Wednesday, November 24, 2010

Antagonists and the Source of Conflict

Writing Wednesday

When we talk about the fundamentals of writing, we often juxtapose protagonist and antagonist without any separate consideration of the source of conflict. Because the antagonist is often the source of conflict, particularly in realistic stories, this gloss is fine. But other times, the antagonist is motivated to oppose the protagonist by an external source of conflict.

It helps to be clear on the distinction between the antagonist and the source of conflict, and to understand the structural implications for stories where they are one and the same, and stories where they are distinct.

The antagonist opposes the protagonist by acting against him or her. In order to show and understand the conflict that drives the story, the antagonist must be introduced at about the same time as the protagonist.

The source of conflict is the person or agency that causes the antagonist to act against the protagonist, either directly through some sort of motivation (the bad guy sends his henchmen), or indirectly by creating the conditions that force the protagonist and the antagonist to compete (they must fight to the death in the arena).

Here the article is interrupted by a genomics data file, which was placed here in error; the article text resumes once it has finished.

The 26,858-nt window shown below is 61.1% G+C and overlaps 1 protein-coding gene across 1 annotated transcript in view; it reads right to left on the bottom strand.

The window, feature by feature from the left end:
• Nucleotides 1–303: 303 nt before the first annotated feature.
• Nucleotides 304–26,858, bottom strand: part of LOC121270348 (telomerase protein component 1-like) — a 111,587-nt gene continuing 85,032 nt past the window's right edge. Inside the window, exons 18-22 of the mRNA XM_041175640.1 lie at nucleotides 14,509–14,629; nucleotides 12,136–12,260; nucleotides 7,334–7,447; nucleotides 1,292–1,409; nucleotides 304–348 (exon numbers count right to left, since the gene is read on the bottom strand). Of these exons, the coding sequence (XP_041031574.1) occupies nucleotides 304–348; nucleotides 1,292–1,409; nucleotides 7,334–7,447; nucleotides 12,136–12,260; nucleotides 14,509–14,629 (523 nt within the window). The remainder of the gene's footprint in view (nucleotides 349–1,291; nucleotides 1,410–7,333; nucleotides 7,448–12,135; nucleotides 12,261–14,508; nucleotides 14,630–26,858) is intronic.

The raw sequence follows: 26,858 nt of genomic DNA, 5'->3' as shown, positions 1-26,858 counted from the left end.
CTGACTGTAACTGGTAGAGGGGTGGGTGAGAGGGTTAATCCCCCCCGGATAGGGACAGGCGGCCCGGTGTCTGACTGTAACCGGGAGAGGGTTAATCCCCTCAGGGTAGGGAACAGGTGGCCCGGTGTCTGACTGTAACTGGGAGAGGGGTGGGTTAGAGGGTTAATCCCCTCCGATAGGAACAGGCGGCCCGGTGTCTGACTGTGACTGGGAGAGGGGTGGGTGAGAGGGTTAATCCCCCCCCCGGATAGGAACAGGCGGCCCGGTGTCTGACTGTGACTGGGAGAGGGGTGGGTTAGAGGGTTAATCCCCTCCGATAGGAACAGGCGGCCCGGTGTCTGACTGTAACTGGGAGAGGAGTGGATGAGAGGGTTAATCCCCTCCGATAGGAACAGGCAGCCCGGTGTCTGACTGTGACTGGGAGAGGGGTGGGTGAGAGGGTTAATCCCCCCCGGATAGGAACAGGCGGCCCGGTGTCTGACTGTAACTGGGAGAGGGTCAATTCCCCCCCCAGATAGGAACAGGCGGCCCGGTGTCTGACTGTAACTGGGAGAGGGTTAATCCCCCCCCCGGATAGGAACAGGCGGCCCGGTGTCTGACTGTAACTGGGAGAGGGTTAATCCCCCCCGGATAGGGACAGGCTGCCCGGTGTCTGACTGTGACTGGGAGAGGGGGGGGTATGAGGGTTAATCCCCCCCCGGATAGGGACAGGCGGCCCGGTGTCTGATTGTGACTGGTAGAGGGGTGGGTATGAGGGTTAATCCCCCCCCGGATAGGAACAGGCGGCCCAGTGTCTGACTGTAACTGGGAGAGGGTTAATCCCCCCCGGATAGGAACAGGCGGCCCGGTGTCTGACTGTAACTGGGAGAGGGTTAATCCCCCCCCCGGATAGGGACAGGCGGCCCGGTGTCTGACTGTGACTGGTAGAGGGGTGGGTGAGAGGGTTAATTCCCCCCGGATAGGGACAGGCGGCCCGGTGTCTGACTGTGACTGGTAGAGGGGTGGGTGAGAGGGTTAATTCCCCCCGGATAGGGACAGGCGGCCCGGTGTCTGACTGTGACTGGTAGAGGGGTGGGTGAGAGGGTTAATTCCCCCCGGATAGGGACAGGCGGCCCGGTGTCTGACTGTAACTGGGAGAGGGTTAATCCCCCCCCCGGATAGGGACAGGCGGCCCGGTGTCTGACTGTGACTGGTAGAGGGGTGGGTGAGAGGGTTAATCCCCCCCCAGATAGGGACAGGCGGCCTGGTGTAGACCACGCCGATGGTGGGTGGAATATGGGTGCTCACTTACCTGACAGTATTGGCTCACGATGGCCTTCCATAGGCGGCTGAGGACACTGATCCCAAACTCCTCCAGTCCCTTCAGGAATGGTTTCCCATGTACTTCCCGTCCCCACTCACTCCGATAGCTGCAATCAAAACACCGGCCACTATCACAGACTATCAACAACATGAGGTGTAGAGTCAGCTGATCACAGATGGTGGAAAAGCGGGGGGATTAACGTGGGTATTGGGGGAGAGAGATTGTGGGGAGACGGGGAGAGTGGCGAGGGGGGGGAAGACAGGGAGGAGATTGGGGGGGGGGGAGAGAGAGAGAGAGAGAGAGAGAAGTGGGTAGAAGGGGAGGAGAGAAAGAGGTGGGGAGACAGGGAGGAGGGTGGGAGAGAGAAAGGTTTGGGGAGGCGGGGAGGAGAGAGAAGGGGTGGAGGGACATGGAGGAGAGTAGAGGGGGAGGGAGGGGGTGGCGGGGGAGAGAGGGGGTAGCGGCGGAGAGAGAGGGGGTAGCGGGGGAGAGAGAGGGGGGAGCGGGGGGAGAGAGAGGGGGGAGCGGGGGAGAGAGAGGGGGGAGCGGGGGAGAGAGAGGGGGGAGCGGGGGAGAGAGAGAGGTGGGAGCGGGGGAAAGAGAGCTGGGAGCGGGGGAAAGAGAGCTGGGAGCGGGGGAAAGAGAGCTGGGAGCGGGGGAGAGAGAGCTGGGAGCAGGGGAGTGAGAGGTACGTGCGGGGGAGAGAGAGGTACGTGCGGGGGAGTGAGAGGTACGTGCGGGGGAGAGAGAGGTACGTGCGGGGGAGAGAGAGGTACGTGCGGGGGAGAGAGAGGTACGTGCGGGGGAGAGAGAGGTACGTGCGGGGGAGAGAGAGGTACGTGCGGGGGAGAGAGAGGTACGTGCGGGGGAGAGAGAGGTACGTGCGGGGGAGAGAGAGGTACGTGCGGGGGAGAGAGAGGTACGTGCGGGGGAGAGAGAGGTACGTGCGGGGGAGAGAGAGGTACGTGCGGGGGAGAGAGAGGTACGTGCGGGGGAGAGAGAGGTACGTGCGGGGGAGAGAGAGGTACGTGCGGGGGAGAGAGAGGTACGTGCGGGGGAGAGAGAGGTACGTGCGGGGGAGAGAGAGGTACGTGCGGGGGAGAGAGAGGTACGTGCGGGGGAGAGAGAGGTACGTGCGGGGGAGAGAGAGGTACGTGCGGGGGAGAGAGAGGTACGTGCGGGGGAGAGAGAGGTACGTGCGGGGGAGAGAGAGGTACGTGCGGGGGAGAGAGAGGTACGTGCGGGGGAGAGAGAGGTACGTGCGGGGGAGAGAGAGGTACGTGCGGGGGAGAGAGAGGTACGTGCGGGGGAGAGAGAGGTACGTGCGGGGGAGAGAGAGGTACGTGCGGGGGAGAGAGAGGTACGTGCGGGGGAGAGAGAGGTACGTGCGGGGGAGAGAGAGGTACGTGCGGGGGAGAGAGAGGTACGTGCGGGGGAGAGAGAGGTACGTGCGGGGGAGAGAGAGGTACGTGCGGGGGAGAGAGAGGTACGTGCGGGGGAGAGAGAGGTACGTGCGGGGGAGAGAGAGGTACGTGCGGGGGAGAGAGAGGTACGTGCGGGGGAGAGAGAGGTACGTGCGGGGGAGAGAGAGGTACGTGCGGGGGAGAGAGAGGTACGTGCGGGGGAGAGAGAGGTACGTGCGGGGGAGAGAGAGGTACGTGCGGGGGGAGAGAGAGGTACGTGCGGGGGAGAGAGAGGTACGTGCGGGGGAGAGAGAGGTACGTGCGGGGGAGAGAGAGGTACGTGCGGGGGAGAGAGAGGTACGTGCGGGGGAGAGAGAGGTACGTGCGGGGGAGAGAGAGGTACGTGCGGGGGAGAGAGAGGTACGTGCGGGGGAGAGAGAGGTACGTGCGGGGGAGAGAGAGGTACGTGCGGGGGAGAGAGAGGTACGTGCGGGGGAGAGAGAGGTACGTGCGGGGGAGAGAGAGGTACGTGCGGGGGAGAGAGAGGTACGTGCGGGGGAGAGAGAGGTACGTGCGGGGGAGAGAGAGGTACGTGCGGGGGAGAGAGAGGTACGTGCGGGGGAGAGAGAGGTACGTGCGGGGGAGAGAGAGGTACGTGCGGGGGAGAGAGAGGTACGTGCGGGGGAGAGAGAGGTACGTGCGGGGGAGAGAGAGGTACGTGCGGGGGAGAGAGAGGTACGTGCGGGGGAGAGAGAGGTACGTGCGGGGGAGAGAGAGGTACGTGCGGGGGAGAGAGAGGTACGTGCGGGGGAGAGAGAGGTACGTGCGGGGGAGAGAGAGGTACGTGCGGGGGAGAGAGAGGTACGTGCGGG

Emperor Palpatine (Wikipedia)
For example, in a fairy tale, the minion sent out to slay the child of destiny and who tries but fails during the course of the book is an antagonist, while the evil queen who sent the minion is the source of conflict. Often the climax includes the revelation that the minion, whom we thought was pretty bad, is nothing compared to the queen.

You might argue that the source of conflict is the ultimate antagonist because many stories end only when the protagonist finally manages to destroy the source of conflict. If you want to think in terms of major and minor antagonists, that's fine.

But it's important to be clear on the distinction between the character who actively opposes your protagonists and the reason that character opposes the protagonist. The Emperor Palpatine was the source of conflict and Star Wars didn't end until he was destroyed, but it was Darth Vader who most actively opposed Luke and Han.

Image: Simon Howden /